Similar to dairy, you want to keep raw eggs in the coldest part of the refrigerator, not in the door where temperature fluctuations can decrease their quality.
Keep them in their original packaging; refrain from storing them in the egg tray that may come with your refrigerator. Raw eggs can keep for three to five weeks in the refrigerator, according to the Academy of Nutrition and Dietetics.
Grain- and nut-based flours are more susceptible to oxidation than their more intact counterparts because there is more exposed surface area.
All-purpose flour, almond flour, flax meal and the like should be kept in an airtight container and stored in the freezer, ideally. The refrigerator will do, too, but the colder the better and the longer your flour will last.
10. Whole Grains
Whole grains, just like whole nuts and seeds, last longer than flours. It's still best to keep them in an airtight container and store at room temperature in your pantry (up to six months) or freeze them if you have the room and they'll last longer (up to a year), according to the Whole Grains Council.
Follow the 3 C's when it comes to storing asparagus: "clean, cold and covered," according to the Michigan Asparagus Advisory Board.
For best results, trim a quarter-inch from the stem, wash thoroughly, pat dry and store stems down in a jar filled with two inches of cold water. Enjoy within two to three days of storing.
Potatoes like it dark and cozy, so keep them in a perforated plastic or paper bag in a dark corner of the kitchen. Avoid temperature extremes. Heat (think: under the kitchen sink or in front of a window) encourages sprouting, while the cold refrigerator rapidly turns starches into sugar, resulting in a discolored, sweet-flavored spud. (That's not what you want.)
The storage space also needs to be well ventilated and they can keep for three weeks or longer, according to the Produce for Better Health Foundation.
Keep garlic in a cool, dark area with good ventilation. A mesh bag or basket will do the trick.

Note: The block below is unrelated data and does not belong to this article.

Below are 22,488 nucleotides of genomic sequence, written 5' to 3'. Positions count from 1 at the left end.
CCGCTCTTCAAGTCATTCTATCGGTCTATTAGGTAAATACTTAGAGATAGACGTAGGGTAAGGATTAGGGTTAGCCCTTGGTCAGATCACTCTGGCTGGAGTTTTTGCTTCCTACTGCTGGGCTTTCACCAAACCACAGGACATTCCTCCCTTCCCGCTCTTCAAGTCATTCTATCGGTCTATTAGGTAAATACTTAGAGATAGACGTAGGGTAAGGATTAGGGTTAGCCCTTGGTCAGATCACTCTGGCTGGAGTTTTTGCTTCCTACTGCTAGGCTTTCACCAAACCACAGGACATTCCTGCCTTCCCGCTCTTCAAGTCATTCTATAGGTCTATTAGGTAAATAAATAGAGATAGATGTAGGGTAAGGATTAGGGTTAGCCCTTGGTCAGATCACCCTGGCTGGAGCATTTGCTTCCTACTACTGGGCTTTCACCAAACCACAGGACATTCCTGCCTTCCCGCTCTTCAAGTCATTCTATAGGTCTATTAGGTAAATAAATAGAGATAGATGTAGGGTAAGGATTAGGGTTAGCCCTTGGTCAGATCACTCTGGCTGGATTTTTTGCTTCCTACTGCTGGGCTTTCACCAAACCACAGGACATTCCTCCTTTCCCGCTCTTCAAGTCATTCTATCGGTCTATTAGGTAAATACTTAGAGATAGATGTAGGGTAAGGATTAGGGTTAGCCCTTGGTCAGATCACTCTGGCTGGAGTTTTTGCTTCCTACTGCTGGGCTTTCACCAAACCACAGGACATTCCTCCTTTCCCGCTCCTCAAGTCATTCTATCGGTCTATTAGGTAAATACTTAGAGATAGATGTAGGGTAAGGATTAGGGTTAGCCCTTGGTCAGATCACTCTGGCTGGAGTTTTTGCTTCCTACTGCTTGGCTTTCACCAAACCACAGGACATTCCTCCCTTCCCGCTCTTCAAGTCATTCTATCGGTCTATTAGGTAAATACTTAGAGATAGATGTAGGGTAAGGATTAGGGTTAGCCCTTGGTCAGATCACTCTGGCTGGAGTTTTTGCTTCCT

The Herb Society of America advises against refrigeration, which can hasten mold. You can freeze garlic, either as whole cloves or pureed with a little water in ice trays.
The experts at the National Onion Association recommend storing whole onion bulbs in a cool, dry, dark place with good air circulation. In other words, don't keep onions in plastic bags, in front of a window or in the refrigerator.
Don’t store onions with potatoes or other produce that releases moisture. Once peeled, onions should be refrigerated.
15. Fresh Herbs
Keep basil, parsley, cilantro and dill springtime fresh. Like a bouquet of flowers, trim the stems and place the fresh herbs in a glass of water. Keep the water low enough so that the leaves don't touch. You can keep them on the counter or refrigerate for a longer shelf-life.
16. Olive Oil
Buy olive oil in dark glass bottles and store in a cool, dark place like a cabinet or pantry, recommends the California Olive Oil Council.
Don't put olive oil in the refrigerator — you'll risk condensation forming inside of the bottle that can change the flavor. And don't store it on the counter next to your stove... no matter how convenient that may be.
Olive oil is best used within 12 to 18 months of the harvest date and once it's opened, it's best used within six months.
- National Resources Defense Council: "Wasted: How America Is Losing Up to 40 Percent of Its Food from Farm to Fork to Landfill"
- California Olive Oil Council: "Tips for Cooking & Storage"
- Academy of Nutrition and Dietetics: "Keep Your Dairy and Egg Products Safe"
- Produce for Better Health Foundation: "Potato"
- Produce for Better Health: "Fruits & Veggies"
- Whole Grain Council: "Storing Whole Grains"
- Michigan Asparagus Advisory Board: "Frequently Asked Questions"
- Florida Tomato Committee: "Storage & Hints"
- Produce for Better Health: "Ginger Root"
- National Onion Association: "Storage and Handling"
- Hass Avocado Board: "Selecting and Storing"
- Herb Society of America: "Garlic"